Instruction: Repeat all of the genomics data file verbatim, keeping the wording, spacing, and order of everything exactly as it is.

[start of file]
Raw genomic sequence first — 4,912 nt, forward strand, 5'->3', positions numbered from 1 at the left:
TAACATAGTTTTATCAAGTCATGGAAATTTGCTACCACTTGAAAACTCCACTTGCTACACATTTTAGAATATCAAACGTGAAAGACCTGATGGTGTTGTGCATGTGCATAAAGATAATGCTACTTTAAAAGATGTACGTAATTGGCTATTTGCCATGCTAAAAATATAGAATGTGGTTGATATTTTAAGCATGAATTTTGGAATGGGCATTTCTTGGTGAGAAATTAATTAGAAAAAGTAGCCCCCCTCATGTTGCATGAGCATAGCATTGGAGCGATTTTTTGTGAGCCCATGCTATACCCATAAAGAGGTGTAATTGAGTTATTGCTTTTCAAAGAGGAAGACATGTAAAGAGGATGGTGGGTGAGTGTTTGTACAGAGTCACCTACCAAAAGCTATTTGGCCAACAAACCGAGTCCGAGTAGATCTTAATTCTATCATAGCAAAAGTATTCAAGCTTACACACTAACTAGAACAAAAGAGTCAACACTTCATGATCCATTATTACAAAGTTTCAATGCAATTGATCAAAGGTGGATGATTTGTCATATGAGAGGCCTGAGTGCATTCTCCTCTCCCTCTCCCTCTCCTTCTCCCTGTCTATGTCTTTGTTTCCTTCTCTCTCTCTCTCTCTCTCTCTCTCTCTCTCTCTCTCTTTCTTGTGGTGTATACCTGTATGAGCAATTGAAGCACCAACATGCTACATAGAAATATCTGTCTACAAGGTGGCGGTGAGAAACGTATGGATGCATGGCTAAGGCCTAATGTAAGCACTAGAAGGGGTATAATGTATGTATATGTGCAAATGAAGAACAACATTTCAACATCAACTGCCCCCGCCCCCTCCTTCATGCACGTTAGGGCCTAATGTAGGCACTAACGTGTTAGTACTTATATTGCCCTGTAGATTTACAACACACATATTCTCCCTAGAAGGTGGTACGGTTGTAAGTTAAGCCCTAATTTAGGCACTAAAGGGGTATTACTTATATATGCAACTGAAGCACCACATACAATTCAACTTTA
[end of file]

Raw genomic sequence first — 4,912 nt, forward strand, 5'->3', positions numbered from 1 at the left:
TAACATAGTTTTATCAAGTCATGGAAATTTGCTACCACTTGAAAACTCCACTTGCTACACATTTTAGAATATCAAACGTGAAAGACCTGATGGTGTTGTGCATGTGCATAAAGATAATGCTACTTTAAAAGATGTACGTAATTGGCTATTTGCCATGCTAAAAATATAGAATGTGGTTGATATTTTAAGCATGAATTTTGGAATGGGCATTTCTTGGTGAGAAATTAATTAGAAAAAGTAGCCCCCCTCATGTTGCATGAGCATAGCATTGGAGCGATTTTTTGTGAGCCCATGCTATACCCATAAAGAGGTGTAATTGAGTTATTGCTTTTCAAAGAGGAAGACATGTAAAGAGGATGGTGGGTGAGTGTTTGTACAGAGTCACCTACCAAAAGCTATTTGGCCAACAAACCGAGTCCGAGTAGATCTTAATTCTATCATAGCAAAAGTATTCAAGCTTACACACTAACTAGAACAAAAGAGTCAACACTTCATGATCCATTATTACAAAGTTTCAATGCAATTGATCAAAGGTGGATGATTTGTCATATGAGAGGCCTGAGTGCATTCTCCTCTCCCTCTCCCTCTCCTTCTCCCTGTCTATGTCTTTGTTTCCTTCTCTCTCTCTCTCTCTCTCTCTCTCTCTCTCTCTCTCTTTCTTGTGGTGTATACCTGTATGAGCAATTGAAGCACCAACATGCTACATAGAAATATCTGTCTACAAGGTGGCGGTGAGAAACGTATGGATGCATGGCTAAGGCCTAATGTAAGCACTAGAAGGGGTATAATGTATGTATATGTGCAAATGAAGAACAACATTTCAACATCAACTGCCCCCGCCCCCTCCTTCATGCACGTTAGGGCCTAATGTAGGCACTAACGTGTTAGTACTTATATTGCCCTGTAGATTTACAACACACATATTCTCCCTAGAAGGTGGTACGGTTGTAAGTTAAGCCCTAATTTAGGCACTAAAGGGGTATTACTTATATATGCAACTGAAGCACCACATACAATTCAACTTTA